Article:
Electricity for the school of Kargyak

Blue Land Civic Association wants to provide solar panels for the roof of a village school in the Himalayas, to enable the students to have electricity during the long winter months. The electricity will also enable the villagers to hold meetings in the classroom at eventide.

Humanitarian and Development

Kargyak (Himalaya), India

Stanislas Lego

€5,000 to the Selection Committee at 2011/10/20

Project leader

Blue Land Civic Association

"This project is extremely important for me because it gives an opportunity to these people living in very remote conditions to obtain the means of education, training, health and recreational activities, which respects their customs and their environment."

Stanislas Lego

Blue Land Civic Association, created in 2007, is a Czech nonprofit whose aim is to accompany the remote regions of the Himalayas in their "sustainable" development. Since 2008, the nonprofit has focused on the village of Kargyak, a remote village in the Lungnak valley, lacking any infrastructure. Here, there is no running water or electricity, nor any medical care available, a very rigorous climate inherent in the 4200 m altitude and a population that is 90% illiterate. To deal with this situation, Blue Land Civic Association is setting up Health (provision of specific care), Agriculture (construction of a greenhouse), Education (opening of a library, training women as seamstresses, language courses, building of a school) projects and Recreational activities (opening of a snowboard center for the local population).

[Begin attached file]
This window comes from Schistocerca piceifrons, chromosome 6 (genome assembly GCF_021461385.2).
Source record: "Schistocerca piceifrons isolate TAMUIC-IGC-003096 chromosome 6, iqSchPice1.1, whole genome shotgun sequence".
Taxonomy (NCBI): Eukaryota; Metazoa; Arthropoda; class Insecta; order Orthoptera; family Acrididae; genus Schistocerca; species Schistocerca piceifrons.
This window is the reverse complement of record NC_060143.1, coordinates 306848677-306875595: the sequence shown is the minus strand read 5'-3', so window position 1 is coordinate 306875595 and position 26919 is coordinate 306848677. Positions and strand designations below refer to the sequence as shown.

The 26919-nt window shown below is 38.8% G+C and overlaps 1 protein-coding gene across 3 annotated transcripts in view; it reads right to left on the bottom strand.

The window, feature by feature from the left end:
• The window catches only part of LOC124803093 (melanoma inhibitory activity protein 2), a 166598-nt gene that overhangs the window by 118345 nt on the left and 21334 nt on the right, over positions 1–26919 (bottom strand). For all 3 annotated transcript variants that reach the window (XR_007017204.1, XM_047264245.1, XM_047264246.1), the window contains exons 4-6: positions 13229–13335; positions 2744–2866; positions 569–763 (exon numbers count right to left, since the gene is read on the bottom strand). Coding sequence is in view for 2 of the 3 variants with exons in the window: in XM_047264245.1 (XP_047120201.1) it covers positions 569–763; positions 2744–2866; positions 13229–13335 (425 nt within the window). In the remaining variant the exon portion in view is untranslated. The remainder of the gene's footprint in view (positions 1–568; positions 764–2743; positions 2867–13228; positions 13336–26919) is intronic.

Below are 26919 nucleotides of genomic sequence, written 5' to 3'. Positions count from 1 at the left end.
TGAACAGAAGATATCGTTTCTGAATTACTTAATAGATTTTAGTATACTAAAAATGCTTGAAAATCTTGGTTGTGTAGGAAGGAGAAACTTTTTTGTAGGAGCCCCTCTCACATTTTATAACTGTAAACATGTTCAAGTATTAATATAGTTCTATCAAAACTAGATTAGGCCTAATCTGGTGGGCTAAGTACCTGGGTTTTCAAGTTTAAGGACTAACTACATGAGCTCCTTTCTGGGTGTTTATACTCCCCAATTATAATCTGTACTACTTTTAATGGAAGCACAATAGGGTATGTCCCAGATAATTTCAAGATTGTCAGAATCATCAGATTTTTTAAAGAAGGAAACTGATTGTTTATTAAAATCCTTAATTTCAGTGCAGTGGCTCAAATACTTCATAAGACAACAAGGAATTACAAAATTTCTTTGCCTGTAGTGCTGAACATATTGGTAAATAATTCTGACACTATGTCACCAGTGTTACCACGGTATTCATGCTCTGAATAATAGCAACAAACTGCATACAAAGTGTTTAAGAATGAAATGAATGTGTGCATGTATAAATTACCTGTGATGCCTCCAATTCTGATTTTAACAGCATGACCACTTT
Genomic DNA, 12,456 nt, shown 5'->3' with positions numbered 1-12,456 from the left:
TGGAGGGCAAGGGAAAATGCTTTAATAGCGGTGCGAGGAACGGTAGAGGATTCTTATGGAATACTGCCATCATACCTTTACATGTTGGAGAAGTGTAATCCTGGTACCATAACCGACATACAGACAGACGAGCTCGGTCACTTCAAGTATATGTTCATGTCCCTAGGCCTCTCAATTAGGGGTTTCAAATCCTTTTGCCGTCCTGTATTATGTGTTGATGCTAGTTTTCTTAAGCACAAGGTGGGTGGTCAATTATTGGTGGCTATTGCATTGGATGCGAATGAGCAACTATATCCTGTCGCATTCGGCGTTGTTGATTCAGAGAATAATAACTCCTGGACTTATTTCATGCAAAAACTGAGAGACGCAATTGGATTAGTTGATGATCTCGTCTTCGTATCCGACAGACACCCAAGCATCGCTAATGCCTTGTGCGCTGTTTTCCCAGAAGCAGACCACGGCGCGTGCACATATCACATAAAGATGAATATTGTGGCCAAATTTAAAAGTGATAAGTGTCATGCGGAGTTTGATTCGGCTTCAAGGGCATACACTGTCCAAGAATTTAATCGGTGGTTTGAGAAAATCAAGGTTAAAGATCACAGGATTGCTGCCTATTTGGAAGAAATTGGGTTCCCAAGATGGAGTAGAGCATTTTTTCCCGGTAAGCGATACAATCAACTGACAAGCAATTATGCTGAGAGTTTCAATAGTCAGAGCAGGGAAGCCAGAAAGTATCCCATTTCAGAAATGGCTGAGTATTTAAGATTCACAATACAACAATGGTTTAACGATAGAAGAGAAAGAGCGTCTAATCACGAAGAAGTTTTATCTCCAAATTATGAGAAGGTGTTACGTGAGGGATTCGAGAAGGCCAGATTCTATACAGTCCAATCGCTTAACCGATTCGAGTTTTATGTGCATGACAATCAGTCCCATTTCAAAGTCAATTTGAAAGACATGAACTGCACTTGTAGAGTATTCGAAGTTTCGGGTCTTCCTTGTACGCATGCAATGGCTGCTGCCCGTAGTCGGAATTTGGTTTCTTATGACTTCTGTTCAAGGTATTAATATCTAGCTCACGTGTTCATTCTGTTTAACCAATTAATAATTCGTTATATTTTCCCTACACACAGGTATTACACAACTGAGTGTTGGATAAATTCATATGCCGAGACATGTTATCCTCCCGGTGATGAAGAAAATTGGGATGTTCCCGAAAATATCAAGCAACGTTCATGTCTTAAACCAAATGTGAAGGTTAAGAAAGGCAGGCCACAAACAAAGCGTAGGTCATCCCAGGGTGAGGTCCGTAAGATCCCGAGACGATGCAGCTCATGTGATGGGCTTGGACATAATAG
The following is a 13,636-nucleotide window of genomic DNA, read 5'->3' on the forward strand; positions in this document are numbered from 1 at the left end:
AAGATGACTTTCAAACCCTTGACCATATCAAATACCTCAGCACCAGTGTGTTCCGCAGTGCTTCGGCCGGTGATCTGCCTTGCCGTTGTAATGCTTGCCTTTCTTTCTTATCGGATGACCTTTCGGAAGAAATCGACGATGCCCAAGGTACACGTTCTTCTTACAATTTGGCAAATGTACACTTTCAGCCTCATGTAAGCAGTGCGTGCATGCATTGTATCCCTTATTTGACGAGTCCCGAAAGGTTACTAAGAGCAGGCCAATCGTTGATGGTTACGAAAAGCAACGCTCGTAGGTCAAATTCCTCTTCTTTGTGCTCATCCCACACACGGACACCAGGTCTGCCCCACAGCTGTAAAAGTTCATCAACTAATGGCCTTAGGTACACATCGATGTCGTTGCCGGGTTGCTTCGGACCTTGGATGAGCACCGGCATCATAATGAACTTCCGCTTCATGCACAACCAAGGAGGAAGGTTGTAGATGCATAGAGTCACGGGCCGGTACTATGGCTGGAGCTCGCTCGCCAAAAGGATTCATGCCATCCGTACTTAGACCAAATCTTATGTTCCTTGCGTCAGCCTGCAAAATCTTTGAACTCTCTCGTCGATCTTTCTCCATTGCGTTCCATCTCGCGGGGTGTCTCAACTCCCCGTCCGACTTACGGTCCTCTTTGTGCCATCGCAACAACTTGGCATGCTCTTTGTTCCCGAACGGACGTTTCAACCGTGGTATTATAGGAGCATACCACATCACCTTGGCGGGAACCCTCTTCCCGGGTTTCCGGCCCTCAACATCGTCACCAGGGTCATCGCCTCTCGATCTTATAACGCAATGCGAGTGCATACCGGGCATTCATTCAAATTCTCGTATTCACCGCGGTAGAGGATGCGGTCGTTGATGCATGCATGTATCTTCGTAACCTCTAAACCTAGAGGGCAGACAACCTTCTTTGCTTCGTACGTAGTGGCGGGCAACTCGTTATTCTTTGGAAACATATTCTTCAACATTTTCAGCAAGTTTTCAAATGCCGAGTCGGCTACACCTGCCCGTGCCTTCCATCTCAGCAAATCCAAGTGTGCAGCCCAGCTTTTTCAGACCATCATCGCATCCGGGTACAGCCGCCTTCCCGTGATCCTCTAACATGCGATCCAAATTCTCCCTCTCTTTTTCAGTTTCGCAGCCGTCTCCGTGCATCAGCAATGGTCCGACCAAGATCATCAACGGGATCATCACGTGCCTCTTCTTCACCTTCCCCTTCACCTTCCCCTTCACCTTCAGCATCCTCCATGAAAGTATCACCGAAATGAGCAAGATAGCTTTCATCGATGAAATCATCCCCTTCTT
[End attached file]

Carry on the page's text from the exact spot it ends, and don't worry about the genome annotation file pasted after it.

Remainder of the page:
Installation of an autonomous solar system

Yet the winter months are long. Blue Land Civic Association wants to be able to provide the roof of the Kargyak Learning Center (HQE construction of the "passive habitat" type built by itself) with solar panels in order to enjoy the availability of electricity, limited today to 2 to 3 hours daily, for a little longer. The project is expected to be a permanent one considering the 300 sunlit days in the village. The technical part, completed jointly with a company from Auroville, recognized in India for the installation of self-contained solar systems, calls for the use of innovative technologies such as low-wattage bulbs, low-cost solar kits and sealed batteries (minimum maintenance). There are many beneficiaries: the students can study longer, learn about the Internet, and the villagers can use the rooms in the evening for meetings, seminars, and even training programs.